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From: Eric Niebler (eric_at_[hidden])
Date: 2007-05-21 10:28:19

Peter Dimov wrote:
> Eric Niebler wrote:
>> I've noticed something odd about the specification of tr1::result_of.
>> In result_of<F()>::type, if F is a class type that doesn't have a
>> nested result_type typedef, the result is "void". This is only true
>> for F(); that is, when there are no arguments.
> This special case is needed in situations such as:
> template<class F> struct X
> {
> F f_;
> result_of<F()>::type operator()() { return f_; }
> template<class A1>
> result_of<F(A1)>::type operator()(A1& a1) { return f_(a1); }
> // ...
> };
> where X can be instantiated with non-nullary function objects, or with types
> that aren't function objects at all, as in:
> X<int> x;
> The above instantiates the declaration of X::operator()(), which attempts to
> instantiate result_of<int()>, which would fail without the kludge.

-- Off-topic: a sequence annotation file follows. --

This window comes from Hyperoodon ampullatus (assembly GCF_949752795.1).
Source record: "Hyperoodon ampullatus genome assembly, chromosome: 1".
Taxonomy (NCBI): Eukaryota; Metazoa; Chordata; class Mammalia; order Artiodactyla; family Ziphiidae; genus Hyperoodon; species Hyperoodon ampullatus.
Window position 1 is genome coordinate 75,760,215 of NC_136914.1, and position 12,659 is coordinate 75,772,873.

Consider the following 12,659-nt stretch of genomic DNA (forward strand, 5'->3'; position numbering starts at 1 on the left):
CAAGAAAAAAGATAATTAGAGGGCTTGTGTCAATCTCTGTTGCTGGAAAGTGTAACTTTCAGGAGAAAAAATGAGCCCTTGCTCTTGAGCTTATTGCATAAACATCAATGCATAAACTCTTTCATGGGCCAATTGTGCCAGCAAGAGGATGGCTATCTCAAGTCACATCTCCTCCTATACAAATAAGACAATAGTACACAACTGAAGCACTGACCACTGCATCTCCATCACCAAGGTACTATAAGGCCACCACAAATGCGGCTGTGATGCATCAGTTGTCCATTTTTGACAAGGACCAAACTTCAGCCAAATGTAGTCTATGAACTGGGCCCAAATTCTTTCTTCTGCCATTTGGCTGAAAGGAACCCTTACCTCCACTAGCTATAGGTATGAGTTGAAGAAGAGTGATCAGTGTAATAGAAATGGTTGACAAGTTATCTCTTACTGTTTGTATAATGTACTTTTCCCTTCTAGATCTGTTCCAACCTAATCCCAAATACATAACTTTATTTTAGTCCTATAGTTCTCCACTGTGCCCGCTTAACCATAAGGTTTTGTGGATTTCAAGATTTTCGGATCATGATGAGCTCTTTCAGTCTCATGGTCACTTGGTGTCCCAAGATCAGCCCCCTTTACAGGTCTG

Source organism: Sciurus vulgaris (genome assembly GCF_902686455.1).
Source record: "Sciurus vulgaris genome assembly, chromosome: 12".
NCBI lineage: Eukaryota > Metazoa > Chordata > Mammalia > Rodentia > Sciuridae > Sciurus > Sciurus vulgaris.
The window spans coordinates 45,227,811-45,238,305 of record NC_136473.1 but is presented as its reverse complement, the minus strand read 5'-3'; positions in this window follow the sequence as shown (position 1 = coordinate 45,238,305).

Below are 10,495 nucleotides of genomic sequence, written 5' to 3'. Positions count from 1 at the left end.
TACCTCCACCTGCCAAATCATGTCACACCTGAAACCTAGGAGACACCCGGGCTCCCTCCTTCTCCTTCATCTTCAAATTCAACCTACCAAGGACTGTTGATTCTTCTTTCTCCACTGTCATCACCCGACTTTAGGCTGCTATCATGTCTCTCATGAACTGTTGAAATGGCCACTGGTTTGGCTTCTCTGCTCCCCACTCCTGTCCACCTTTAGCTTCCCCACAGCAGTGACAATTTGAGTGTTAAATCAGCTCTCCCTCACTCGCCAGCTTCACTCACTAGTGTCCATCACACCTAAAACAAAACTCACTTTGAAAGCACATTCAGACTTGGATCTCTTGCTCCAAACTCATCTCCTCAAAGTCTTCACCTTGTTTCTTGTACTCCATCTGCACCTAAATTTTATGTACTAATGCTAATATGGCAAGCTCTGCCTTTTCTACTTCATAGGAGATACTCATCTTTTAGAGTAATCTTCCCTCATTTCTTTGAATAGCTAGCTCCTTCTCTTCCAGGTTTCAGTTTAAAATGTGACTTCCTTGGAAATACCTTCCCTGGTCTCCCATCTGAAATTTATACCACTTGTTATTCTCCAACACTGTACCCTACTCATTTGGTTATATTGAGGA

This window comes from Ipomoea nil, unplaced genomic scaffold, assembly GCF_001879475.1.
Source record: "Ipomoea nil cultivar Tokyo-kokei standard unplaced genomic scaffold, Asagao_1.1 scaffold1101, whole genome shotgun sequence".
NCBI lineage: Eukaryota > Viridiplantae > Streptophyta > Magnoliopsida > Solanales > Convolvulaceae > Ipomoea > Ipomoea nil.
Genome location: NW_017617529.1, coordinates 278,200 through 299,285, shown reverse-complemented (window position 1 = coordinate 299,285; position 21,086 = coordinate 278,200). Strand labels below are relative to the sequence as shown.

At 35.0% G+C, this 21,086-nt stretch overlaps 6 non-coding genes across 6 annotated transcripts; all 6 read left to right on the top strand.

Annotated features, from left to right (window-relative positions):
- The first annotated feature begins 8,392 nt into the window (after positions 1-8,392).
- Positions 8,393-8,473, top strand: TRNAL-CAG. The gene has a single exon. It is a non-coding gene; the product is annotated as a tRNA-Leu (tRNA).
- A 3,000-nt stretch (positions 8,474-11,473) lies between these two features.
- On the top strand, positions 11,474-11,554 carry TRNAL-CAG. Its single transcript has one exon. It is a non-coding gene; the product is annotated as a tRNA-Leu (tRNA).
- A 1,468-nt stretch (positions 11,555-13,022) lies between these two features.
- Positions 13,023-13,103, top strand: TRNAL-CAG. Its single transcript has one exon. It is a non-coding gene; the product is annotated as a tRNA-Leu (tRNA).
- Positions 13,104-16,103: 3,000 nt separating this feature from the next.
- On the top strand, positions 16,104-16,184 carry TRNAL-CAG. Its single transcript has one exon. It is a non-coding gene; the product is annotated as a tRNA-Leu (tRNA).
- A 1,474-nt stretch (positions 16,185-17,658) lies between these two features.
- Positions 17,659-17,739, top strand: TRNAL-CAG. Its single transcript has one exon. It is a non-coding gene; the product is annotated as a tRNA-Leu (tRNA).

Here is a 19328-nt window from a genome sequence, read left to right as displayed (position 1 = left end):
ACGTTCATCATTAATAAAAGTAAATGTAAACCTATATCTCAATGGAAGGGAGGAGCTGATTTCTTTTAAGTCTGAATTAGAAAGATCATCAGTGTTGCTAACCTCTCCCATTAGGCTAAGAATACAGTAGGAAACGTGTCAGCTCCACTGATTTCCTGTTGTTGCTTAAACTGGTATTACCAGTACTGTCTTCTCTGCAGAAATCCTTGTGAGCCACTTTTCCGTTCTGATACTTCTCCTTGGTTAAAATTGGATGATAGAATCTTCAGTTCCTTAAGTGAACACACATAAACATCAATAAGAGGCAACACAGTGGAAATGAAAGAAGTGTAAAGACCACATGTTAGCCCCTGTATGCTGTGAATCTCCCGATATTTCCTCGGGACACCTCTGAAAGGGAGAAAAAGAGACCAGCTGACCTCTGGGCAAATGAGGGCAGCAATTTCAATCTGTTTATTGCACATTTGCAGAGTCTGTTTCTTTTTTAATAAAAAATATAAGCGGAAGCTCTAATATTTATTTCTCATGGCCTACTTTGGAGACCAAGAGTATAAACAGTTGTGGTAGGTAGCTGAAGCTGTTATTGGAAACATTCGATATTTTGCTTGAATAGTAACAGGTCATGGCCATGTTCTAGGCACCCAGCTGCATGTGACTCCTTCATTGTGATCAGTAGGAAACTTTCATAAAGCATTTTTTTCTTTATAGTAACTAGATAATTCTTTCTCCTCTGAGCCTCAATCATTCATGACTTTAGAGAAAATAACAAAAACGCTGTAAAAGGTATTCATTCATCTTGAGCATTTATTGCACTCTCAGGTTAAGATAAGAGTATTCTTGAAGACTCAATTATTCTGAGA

Well, my reading of the spec makes the program ill-formed. F needs to be
a class type for this odd rule to kick in.

But ... yech. And the different behavior between foo and bar in my
example is that we know how to test for member typedefs but not for
member templates.

> There's no such problem with the A1 overload since, as a template, it's not
> instantiated unless used.
> With variadic templates a special case is no longer necessary and I believe
> that the C++0x result_of no longer has one.

I guess if the problem is going away, then that's something, I guess.
Besides, the wording of the TR seems to allow me to force the issue, with:

   struct result_of< bar() >
     : bar::result< bar() >

Ditto for the cv-qualifications of bar. I may end up doing that.


Eric Niebler
Boost Consulting

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